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Former prime minister Brian Mulroney listens to a question from Richard Auger, the lawyer for German-Canadian arms dealer Karlheinz Schreiber, while testifying at the Oliphant inquiry in Ottawa on May 20, 2009.

CHRIS WATTIE/Reuters

For the past few days, I've been reading The Truth Shows Up, by Harvey Cashore - a recently published book described on its jacket as "a reporter's fifteen-year odyssey tracking down the truth about Mulroney, Schreiber and the Airbus scandal."

That's an understatement and/or much too modest a claim.

In fact, most of what we know about the Airbus affair is the result of the work of Mr. Cashore - and most of that work was undertaken at CBC (The Globe and Mail, which thanks to William Kaplan, broke the story of Mr. Schreiber's cash payments to Mr. Mulroney, is in a solid second place). Indeed, it's no exaggeration to say that had it not been for Mr. Cashore, backed by the resources of the CBC, the story would have died a long time ago. (Full disclosure: Mr Cashore thanks me along with Andrew Coyne, Rick Salutin and several others for having kept the story alive in the lean years.)

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Mr. Mulroney being a Conservative, some may see the work of Mr. Cashore and his employer as a prime example of the Corporation's inherent Liberal bias. That, in my view, would be an error: in the late 1980's, the CBC was routinely accused of being in the tank on Mr. Mulroney's signature constitutional initiative, the Meech Lake Accord.

Aside from the new revelations on a fascinating story, Mr. Cashore's book is essential reading for those who are interested in how reporters, and the media, truly work. For example, Mr. Cashore on several occasions had to do battle within the CBC against those who contended that Airbus and the two other transactions championed by Mr. Schreiber were non-issues. In other words, far from being a monolith, the CBC is a complex bureaucratic organization with many competing power centres. Not to speak of egos.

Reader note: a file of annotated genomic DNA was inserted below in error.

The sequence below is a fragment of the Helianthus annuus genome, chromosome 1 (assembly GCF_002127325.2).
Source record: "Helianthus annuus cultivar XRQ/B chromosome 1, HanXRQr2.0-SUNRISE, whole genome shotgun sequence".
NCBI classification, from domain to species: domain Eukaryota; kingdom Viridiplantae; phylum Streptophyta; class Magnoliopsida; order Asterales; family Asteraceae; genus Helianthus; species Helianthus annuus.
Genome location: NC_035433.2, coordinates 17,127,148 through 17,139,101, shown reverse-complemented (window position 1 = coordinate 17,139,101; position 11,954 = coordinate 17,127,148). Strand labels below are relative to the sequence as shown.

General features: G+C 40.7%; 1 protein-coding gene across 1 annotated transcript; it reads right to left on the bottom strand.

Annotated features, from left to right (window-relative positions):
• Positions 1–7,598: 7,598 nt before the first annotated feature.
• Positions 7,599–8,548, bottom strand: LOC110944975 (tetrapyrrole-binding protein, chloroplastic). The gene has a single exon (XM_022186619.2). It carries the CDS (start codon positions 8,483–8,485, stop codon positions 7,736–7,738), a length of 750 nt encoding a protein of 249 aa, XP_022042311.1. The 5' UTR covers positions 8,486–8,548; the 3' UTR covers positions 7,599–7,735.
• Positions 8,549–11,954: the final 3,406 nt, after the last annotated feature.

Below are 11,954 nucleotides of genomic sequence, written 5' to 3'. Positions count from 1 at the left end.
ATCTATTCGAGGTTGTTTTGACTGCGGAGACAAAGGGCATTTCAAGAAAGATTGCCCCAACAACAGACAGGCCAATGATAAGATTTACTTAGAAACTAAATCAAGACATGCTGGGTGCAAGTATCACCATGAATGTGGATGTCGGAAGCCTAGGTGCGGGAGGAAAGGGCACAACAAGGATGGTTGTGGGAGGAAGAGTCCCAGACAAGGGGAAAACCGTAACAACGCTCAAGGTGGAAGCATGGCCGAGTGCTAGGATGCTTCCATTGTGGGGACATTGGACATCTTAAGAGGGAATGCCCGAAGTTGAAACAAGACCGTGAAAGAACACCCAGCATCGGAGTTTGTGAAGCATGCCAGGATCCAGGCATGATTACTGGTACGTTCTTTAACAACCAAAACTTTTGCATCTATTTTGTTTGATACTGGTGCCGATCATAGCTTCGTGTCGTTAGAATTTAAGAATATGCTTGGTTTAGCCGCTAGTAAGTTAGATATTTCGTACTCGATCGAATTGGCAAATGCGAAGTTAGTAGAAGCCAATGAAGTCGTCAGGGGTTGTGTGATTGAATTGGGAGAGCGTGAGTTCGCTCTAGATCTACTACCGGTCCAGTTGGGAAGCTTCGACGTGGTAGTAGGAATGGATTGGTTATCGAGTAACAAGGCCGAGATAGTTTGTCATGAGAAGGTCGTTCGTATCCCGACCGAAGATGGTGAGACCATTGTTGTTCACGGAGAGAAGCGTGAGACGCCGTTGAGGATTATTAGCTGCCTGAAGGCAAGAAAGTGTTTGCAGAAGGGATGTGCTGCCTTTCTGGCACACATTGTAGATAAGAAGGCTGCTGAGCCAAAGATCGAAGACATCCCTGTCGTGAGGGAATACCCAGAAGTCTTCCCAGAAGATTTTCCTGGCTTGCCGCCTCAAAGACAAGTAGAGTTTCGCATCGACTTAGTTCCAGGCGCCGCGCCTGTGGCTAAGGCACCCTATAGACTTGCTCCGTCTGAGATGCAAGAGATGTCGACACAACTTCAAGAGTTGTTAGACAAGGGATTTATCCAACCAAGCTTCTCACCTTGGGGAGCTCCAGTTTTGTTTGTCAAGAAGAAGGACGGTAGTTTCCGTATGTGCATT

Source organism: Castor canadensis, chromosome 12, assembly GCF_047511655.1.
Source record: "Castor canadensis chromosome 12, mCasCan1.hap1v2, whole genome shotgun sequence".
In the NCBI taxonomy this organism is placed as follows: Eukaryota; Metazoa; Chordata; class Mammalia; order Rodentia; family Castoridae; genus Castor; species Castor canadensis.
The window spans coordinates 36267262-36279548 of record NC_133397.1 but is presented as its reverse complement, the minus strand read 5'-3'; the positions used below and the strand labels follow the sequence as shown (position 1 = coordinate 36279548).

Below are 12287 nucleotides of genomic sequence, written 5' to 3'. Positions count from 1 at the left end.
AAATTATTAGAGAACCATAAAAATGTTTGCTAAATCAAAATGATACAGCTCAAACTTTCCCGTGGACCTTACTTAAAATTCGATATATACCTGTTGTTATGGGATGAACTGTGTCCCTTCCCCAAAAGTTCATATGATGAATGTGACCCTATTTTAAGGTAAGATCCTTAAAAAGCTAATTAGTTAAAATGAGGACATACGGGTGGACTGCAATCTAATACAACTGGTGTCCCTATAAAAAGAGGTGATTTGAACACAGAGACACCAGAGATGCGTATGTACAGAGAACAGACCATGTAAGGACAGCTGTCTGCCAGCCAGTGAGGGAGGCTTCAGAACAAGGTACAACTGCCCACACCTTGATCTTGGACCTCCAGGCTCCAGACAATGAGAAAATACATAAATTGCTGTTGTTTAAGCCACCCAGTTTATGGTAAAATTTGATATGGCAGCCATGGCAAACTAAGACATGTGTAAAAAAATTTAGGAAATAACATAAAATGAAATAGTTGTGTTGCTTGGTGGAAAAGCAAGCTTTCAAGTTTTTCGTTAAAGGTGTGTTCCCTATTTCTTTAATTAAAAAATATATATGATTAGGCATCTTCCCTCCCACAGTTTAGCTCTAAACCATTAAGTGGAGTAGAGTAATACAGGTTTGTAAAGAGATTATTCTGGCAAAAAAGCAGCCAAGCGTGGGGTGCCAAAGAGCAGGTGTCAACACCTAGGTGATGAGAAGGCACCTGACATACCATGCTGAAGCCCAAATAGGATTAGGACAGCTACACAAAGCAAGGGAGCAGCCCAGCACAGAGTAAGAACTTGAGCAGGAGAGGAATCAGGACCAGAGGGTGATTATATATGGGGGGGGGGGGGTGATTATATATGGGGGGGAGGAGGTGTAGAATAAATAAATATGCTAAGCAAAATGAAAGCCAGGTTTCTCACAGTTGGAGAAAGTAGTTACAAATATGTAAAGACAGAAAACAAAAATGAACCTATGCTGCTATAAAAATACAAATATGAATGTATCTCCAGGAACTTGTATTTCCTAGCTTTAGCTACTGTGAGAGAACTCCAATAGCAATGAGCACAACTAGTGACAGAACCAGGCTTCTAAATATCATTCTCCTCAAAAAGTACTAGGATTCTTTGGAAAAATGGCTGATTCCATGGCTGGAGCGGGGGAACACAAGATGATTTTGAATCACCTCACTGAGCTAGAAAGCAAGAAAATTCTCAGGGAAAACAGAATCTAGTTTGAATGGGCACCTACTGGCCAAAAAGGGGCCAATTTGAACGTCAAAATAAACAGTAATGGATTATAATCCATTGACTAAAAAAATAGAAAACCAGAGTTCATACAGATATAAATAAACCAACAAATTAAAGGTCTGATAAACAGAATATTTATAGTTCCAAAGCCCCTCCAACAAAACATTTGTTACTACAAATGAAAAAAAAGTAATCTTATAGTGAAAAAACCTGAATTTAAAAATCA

Nor does a traditional left-right analysis suffice in this case: While no one should be surprised that the National Post killed the story of the cash payments to Mr. Mulroney, the Toronto Star - sometimes described as the house organ of the Liberal Party - also ignored the story after The Globe broke it. And, lest I be seen as shilling for the Globe, it's worth noting that Mr. Cashore delves into a period of history in which The Globe was joined at the hip with Mr. Mulroney.

All of which is to say that the question of media bias, and specifically of the CBC's bias, is far more complex than a question of partisan politics. Which brings me to the controversy surrounding Frank Graves comments and his role as a pollster for the Corporation - a controversy I in some ways inaugurated thanks to an earlier post on this blog.

I have no interest in getting in the middle of the culture-war spat between the Conservative Party and the CBC that broke out subsequent to that post; as Henry Kissinger once said, there are some wars you wish both sides could lose. However, I did note with some interest that Jennifer McGuire, in her official response to the President of the Conservative Party, noted that the CBC had disqualified from consideration any pollsters with a partisan affiliation.

That to me is commendable, and one hopes that the same policy applies in other media organizations. But I don't think it goes far enough: in my view, firms and individuals who do or have done significant business with governments should also not be included in the request for proposals. Nor should those who've made significant financial contributions to political parties, particularly if those contributions are skewed in one direction. In the alternative - in the unlikely event that there are not sufficient firms that meet this bill - media organizations should look for diversity in the leanings of their pollsters and disclose fully these leanings, just as some do in the case of their political analysts.

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